Access the full text.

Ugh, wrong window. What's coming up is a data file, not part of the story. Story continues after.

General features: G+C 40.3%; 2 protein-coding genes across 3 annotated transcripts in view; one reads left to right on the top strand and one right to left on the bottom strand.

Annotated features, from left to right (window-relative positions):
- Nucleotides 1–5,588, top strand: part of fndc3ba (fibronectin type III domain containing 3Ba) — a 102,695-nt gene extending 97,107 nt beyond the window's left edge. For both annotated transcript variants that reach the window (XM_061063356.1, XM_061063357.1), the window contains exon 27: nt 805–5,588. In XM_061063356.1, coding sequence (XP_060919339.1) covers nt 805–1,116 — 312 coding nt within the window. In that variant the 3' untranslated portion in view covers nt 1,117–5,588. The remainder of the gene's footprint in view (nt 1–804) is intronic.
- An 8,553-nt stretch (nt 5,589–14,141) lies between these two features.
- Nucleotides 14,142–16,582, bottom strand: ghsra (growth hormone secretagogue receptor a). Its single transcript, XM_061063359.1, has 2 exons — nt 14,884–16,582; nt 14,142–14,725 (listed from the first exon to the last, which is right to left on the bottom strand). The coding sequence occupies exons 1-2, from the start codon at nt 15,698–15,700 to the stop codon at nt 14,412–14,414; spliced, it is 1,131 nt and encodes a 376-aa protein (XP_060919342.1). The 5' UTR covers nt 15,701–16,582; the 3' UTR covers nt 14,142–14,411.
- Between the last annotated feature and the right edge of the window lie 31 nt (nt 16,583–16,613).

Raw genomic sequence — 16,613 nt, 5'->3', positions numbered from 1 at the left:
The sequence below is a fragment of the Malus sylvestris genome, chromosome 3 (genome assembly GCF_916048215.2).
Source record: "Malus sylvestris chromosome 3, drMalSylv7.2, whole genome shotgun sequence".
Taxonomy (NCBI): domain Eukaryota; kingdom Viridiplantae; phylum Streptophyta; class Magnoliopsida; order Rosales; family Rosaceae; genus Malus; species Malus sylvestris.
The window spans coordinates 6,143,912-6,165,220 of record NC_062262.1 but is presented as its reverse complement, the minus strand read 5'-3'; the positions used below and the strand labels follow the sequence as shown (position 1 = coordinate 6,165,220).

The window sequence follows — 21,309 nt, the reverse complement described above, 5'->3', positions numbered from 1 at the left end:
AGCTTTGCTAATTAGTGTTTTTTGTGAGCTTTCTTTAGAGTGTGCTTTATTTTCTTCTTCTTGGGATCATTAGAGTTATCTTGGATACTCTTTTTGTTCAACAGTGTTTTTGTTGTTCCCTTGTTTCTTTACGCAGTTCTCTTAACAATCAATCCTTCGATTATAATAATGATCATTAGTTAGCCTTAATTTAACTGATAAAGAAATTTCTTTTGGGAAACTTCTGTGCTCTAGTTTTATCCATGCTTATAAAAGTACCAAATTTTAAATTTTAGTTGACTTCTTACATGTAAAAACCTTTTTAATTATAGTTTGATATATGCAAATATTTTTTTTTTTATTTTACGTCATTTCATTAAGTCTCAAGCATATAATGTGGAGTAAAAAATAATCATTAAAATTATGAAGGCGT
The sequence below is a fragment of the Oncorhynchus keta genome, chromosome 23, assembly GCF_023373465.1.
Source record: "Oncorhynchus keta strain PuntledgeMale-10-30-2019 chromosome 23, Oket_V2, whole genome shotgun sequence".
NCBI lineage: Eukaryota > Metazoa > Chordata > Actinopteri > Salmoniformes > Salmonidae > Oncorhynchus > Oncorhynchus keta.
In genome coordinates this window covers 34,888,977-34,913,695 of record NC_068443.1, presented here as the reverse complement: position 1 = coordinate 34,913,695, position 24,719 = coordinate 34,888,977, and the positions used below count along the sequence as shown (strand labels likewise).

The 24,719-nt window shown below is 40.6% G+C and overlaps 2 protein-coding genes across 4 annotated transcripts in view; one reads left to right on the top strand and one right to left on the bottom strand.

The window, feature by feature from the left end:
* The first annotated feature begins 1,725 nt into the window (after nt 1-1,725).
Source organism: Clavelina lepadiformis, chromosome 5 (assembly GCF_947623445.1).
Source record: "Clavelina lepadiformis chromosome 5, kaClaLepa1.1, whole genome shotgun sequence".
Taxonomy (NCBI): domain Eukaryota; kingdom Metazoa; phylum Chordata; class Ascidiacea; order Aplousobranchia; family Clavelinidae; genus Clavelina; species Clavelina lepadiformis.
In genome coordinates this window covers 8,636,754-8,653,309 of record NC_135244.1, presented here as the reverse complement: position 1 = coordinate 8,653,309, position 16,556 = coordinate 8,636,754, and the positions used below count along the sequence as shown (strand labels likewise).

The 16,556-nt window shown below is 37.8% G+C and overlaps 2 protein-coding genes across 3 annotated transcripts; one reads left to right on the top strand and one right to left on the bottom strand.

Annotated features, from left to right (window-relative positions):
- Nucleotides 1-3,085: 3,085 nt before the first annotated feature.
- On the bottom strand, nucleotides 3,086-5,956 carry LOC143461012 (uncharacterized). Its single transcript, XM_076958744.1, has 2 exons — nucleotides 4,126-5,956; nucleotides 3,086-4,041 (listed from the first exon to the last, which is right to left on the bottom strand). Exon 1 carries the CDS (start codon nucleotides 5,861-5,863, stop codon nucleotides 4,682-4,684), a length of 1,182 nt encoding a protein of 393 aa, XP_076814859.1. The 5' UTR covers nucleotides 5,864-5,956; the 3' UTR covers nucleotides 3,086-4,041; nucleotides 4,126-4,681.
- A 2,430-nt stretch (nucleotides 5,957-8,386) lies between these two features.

Sign up today, get DeepDyve free for 14 days.